• Return to the starting position.

Banded Donkey Kicks 

  • Take a mini band and place it underneath the shoes.
  • Come down into starting position on all fours: knees hip-width apart, hands directly under your shoulders, neck and spine neutral.
  • Engaging your core, take a big inhale, lift your left leg off the floor, knee staying bent, foot staying flat or flexed, and hinging at the hip.
  • Use your glute muscles to press your foot directly toward the ceiling with a big exhale while squeezing your glutes as tight as possible as you press your heel to the ceiling, creating a 90-degree angle and pressing the band to the ceiling as high as possible without sinking into the lower back. Be sure your pelvis and working hip are parallel to the ground. Maintaining stability is the goal, especially when increasing tension.
  • Return to the starting position.
  • Complete all the reps on one side before switching to the opposite.

Upright Donkey Kicks 

  • Take a long band and loop it around something stable.
  • Loop the band around the bottom of the shoe and stand arm-distance away from the band to create tension.
  • Engaging your core, take a big inhale, lift your left leg, knee staying bent, foot staying flat or flexed, and hinging at the hip.
  • Use your glute muscles to press your foot directly toward the back of your space with a big exhale while squeezing your glutes as tight as possible as you press your heel backward, creating a 90-degree angle. Be sure your pelvis and working hip are parallel toward your space. Feel free to hang on to something for balance if needed while sending the leg out in the upright position.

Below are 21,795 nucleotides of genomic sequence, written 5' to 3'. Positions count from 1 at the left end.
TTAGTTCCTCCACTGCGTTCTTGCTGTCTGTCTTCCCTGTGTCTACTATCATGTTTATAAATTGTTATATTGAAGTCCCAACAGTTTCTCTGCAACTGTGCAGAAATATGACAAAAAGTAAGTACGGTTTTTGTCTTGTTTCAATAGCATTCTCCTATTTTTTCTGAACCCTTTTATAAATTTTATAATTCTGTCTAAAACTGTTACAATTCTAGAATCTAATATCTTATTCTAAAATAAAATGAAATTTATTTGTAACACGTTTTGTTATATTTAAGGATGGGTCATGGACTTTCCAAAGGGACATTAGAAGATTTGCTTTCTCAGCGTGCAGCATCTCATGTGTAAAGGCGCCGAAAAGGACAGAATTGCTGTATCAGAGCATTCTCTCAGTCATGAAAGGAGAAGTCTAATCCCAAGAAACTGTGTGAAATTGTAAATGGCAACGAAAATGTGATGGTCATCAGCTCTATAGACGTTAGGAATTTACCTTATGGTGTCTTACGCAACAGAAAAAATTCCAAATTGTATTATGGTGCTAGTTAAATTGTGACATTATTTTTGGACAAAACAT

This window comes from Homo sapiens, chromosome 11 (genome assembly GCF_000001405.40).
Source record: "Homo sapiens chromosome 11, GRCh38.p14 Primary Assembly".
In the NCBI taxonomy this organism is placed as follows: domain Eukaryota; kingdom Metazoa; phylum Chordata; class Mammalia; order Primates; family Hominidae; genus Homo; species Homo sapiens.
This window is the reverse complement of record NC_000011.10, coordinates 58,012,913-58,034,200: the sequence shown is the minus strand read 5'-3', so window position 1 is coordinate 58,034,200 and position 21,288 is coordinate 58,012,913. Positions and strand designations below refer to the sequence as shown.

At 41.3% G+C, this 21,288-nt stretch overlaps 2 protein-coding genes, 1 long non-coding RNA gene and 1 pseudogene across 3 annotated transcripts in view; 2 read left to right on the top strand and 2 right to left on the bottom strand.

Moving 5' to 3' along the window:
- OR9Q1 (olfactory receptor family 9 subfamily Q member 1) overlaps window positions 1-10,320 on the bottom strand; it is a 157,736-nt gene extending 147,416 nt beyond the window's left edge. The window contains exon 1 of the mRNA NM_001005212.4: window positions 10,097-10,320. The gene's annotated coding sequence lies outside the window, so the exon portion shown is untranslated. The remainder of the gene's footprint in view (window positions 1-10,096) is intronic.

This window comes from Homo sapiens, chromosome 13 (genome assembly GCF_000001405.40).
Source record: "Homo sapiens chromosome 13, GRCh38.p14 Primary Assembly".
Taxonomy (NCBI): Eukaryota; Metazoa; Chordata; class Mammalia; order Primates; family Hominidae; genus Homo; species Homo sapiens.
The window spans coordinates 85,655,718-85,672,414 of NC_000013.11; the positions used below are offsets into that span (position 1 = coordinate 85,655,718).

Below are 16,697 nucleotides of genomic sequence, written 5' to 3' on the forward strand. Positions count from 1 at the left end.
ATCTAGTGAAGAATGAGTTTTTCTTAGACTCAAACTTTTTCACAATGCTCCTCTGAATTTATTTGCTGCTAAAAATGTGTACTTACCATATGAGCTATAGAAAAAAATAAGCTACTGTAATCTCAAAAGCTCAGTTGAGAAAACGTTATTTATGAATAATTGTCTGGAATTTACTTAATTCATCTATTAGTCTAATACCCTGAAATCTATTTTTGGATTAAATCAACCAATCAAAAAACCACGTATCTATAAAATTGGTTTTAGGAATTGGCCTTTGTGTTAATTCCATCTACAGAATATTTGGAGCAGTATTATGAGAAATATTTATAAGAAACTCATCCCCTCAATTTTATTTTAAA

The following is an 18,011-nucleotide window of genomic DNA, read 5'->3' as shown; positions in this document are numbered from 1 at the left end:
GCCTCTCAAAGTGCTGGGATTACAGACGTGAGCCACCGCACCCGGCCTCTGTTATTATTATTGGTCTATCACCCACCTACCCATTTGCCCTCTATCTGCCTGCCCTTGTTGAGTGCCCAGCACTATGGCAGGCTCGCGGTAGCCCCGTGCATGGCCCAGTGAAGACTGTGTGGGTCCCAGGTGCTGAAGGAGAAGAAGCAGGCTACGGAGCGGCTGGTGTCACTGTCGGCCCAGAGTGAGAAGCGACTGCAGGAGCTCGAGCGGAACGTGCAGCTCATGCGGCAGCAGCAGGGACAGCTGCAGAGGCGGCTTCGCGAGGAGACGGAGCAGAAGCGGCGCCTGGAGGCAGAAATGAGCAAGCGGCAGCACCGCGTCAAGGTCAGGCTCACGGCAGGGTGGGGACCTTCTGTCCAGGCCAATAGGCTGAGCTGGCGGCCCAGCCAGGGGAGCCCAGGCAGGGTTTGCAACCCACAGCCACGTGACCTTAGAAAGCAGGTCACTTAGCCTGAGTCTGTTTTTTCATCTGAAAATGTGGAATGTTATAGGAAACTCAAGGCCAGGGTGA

• Return to the starting position.
  • Complete all the reps on one side before switching to the opposite.

Donkey Kick Extension

  • Start in donkey kick position.
  • Hold the knee at torso level and extend heel away from your glutes.
  • Bring your heel back toward your glutes. This move works your hamstrings in a more dynamic range of motion.
  • Repeat movement for 30–60 seconds on each leg.

Donkey Kick Knockout

  • Start in donkey kick position.
  • Lift your knee to torso level.
  • Open knee to the side and lower back to starting position. This will work your gluteus medius while engaging your core and gluteus maximus in an isometric hold.
  • Repeat movement for 30–60 seconds on each leg.

Donkey Hover

  • Start in donkey kick position.
  • Hover your weight bearing knee off the floor while you simultaneously lift and lower the other leg. This adds more strength training for arms and core, while also adding some cardio.
  • Do this move for 20–30 seconds on each side.

The Final Takeaway

Donkey kicks are a great exercise to add to your routine. Not only are they incredibly easy to execute, but there is very little injury risk involved, and they are a minimalist way of activating the glutes and even the core.